Although U.S. equity markets started the day on a high note, they soon fell back into the red on continued anxiety over both North Africa and Japan. The Dow finished lower by just 18 points while the S&P 500 and the Nasdaq posted slightly heavier losses of 0.3% and 0.4%, respectively. Financial and service companies were among the biggest losers, although losses were pretty widespread throughout the session with only the basic materials sector emerging relatively unscathed from the turmoil. “The fear trade is back,” said David Pankiw, partner at Cubic Financial Advisors. “There is a lot of doubt in the market and global situation.” Commodity markets, on the other hand, were more mixed, as gold finished the day flat but oil resumed its ascent higher and climbed by $1.8/bbl. to finish just below the $105 mark. Other commodities finished the day in positive territory as well, as silver finished ahead by more than 1% and most livestock and agricultural commodities managed to post solid gains for the session.
One of the biggest losers on the day was the iShares Dow Jones Transportation Index Fund (IYT), which sank by 1.4% in Tuesday’s session. Today’s losses were largely the result of the spike in crude oil, as the precious commodity is now trading close to $105/bbl. As a result, many of the package delivery firms and air freight companies were among the hardest hit in this fund during today’s session as EXPD and CHRW both lost more than 2.5% on the day, leading the declining names of IYT. The only thing that saved the fund from more significant losses on the day was IYT’s heavy allocation to railroad companies, which emerged relatively unscathed from the oil spike. In fact, CSX, a top five component of IYT making up nearly 8% of total assets, was up slightly on the day. This performance along with several other railroad companies helped to moderate IYT’s losses heading into Wednesday trading [see holdings of IYT here].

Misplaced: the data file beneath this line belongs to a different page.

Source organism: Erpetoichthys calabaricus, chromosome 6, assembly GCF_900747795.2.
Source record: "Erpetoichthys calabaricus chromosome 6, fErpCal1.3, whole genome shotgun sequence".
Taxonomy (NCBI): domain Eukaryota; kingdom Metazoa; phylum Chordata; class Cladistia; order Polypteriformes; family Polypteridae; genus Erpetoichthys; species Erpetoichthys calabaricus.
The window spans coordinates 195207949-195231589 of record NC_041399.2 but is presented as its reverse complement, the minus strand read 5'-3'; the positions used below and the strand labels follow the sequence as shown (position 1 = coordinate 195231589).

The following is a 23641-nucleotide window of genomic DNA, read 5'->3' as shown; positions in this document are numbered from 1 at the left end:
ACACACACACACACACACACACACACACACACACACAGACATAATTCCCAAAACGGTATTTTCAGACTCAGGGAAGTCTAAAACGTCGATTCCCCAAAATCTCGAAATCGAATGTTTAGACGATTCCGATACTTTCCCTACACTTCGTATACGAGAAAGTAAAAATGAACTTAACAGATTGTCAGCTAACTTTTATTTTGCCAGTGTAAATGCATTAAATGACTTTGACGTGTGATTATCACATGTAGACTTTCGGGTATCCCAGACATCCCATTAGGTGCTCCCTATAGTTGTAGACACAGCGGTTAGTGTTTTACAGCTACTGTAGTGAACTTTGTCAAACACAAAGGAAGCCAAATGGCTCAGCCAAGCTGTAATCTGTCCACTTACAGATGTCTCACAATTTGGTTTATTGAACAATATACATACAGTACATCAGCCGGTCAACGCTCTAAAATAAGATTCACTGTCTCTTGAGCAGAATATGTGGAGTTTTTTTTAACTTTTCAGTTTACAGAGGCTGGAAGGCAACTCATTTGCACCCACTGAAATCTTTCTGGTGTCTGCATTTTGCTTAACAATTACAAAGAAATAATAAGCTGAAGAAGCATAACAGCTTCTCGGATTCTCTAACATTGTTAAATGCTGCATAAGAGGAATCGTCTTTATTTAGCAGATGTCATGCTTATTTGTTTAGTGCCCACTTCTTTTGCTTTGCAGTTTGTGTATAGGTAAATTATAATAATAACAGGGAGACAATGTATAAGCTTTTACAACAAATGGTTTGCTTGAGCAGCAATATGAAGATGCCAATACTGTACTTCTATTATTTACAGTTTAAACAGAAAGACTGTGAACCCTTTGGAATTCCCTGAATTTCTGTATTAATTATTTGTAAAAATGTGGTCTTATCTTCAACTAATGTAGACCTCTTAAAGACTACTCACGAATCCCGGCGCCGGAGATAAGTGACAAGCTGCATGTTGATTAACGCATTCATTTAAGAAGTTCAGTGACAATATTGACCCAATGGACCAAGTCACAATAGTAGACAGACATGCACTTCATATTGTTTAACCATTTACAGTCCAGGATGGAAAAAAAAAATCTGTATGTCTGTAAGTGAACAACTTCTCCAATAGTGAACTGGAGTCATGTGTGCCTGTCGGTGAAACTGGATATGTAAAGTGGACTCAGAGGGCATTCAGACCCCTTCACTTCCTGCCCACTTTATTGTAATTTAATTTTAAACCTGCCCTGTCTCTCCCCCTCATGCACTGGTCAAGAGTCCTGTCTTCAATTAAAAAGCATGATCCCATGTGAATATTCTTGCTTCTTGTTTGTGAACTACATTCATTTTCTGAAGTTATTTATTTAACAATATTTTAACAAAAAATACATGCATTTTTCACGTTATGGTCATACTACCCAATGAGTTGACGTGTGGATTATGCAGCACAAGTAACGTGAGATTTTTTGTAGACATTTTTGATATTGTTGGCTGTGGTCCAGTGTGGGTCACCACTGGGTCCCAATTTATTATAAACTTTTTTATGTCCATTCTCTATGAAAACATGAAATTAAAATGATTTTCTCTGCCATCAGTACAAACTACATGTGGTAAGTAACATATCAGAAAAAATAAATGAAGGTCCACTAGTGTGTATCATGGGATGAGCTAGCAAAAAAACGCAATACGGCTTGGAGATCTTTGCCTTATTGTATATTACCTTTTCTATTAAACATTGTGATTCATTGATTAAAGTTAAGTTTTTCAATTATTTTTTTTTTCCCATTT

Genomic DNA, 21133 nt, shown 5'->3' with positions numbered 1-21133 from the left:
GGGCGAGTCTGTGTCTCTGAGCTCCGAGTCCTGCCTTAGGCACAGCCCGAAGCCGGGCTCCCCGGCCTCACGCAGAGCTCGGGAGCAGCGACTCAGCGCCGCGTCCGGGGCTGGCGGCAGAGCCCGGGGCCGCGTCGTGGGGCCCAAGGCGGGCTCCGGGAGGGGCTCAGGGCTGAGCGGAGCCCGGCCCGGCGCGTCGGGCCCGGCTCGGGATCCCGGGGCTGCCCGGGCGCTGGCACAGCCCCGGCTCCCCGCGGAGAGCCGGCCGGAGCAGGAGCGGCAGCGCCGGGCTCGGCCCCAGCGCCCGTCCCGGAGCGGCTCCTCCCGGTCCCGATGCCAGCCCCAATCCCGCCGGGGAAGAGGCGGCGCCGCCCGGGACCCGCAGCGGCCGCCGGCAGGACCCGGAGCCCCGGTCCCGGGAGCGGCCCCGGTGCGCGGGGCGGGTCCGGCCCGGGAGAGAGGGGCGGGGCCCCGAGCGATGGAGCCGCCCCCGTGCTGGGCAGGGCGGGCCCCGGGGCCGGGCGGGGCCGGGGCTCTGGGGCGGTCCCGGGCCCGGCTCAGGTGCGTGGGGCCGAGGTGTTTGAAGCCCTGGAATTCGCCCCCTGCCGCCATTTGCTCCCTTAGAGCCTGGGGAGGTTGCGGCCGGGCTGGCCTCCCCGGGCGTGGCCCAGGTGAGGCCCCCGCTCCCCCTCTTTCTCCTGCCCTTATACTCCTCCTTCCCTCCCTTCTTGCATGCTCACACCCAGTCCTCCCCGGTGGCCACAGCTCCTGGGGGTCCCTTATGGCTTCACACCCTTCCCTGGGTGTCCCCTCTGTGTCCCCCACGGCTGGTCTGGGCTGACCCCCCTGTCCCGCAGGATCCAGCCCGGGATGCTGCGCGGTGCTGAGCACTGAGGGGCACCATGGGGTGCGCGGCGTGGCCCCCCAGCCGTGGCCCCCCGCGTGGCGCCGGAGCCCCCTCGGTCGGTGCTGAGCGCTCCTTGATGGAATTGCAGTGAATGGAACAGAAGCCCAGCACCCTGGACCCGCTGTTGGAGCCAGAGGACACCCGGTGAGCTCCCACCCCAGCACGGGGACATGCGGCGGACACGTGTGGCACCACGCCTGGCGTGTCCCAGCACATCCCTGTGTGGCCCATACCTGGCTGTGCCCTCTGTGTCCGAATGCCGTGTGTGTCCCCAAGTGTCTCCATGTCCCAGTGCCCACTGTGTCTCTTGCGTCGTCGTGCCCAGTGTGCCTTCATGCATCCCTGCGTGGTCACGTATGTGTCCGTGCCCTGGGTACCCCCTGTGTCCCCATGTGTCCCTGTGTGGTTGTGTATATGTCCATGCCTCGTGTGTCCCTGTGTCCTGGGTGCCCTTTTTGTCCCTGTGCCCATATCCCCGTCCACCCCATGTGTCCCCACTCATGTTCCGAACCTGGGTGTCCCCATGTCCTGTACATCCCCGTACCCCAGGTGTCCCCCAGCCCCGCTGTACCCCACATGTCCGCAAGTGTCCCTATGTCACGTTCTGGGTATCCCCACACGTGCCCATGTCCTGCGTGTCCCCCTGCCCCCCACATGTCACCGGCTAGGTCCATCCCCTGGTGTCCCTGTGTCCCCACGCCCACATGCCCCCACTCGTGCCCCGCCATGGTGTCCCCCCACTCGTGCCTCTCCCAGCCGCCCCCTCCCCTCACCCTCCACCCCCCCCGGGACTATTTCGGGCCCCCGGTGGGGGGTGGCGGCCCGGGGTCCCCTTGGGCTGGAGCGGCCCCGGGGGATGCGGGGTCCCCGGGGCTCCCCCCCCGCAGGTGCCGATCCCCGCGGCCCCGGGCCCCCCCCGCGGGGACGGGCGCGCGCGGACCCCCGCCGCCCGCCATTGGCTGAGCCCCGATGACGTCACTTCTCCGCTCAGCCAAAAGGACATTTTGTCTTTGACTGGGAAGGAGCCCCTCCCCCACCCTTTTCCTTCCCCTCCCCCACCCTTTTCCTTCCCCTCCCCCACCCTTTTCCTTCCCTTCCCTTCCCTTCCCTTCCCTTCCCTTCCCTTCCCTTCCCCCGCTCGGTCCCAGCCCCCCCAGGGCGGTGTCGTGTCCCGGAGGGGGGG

One of the biggest winners in the ETFdb 60 was the United States Natural Gas Fund (UNG), which rose by 2.3% on the day. Today’s gains were largely the result of speculation over a colder forecast in the near future which could be good news for natural gas consumption in many of the nation’s largest gas consuming markets. Predictions now call for lower-than-average temperatures across much of the Midwest and the Northeast which could help boost prices heading into April. However, all analysts are not as optimistic that this will result in a long-term trend higher. “One last shot of cold air moving into the Northeast at the end of this week is giving support to the market,” James R. Crandell, an analyst with Barclays Capital in New York, said in a note to clients today. “Regardless, the cold will be ‘too little, too late’ to significantly alter end-of-season inventories.” Nonetheless, UNG has been on a nice run as of late, surging by more than 9% over the past week alone thanks to supply drawdowns and speculation over colder temperatures across much of the nation [see fundamentals of UNG here].
Disclosure: No positions at time of writing.